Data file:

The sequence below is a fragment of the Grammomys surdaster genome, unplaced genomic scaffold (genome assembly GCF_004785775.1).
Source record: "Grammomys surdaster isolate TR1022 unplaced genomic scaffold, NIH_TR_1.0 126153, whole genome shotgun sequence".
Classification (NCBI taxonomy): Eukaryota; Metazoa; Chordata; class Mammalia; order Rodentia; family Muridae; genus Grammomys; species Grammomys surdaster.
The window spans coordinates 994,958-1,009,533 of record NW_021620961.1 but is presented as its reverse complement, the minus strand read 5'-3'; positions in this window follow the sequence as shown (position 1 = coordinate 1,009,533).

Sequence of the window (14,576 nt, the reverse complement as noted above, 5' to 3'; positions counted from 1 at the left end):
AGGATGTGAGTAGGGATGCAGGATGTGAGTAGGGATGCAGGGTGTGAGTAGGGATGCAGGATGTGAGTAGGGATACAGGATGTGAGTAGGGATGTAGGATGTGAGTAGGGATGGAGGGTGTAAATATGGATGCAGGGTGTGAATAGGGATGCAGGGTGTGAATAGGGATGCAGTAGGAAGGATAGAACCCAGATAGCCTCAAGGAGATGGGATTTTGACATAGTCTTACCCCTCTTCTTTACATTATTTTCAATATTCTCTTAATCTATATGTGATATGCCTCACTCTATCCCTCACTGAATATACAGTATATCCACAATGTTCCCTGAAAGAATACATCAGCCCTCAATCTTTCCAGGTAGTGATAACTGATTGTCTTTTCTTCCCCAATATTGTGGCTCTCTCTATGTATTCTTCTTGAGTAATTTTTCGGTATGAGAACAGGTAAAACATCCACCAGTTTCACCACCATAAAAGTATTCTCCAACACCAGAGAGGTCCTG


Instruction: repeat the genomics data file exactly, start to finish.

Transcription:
The sequence below is a fragment of the Grammomys surdaster genome, unplaced genomic scaffold (genome assembly GCF_004785775.1).
Source record: "Grammomys surdaster isolate TR1022 unplaced genomic scaffold, NIH_TR_1.0 126153, whole genome shotgun sequence".
Classification (NCBI taxonomy): Eukaryota; Metazoa; Chordata; class Mammalia; order Rodentia; family Muridae; genus Grammomys; species Grammomys surdaster.
The window spans coordinates 994,958-1,009,533 of record NW_021620961.1 but is presented as its reverse complement, the minus strand read 5'-3'; positions in this window follow the sequence as shown (position 1 = coordinate 1,009,533).

Sequence of the window (14,576 nt, the reverse complement as noted above, 5' to 3'; positions counted from 1 at the left end):
AGGATGTGAGTAGGGATGCAGGATGTGAGTAGGGATGCAGGGTGTGAGTAGGGATGCAGGATGTGAGTAGGGATACAGGATGTGAGTAGGGATGTAGGATGTGAGTAGGGATGGAGGGTGTAAATATGGATGCAGGGTGTGAATAGGGATGCAGGGTGTGAATAGGGATGCAGTAGGAAGGATAGAACCCAGATAGCCTCAAGGAGATGGGATTTTGACATAGTCTTACCCCTCTTCTTTACATTATTTTCAATATTCTCTTAATCTATATGTGATATGCCTCACTCTATCCCTCACTGAATATACAGTATATCCACAATGTTCCCTGAAAGAATACATCAGCCCTCAATCTTTCCAGGTAGTGATAACTGATTGTCTTTTCTTCCCCAATATTGTGGCTCTCTCTATGTATTCTTCTTGAGTAATTTTTCGGTATGAGAACAGGTAAAACATCCACCAGTTTCACCACCATAAAAGTATTCTCCAACACCAGAGAGGTCCTG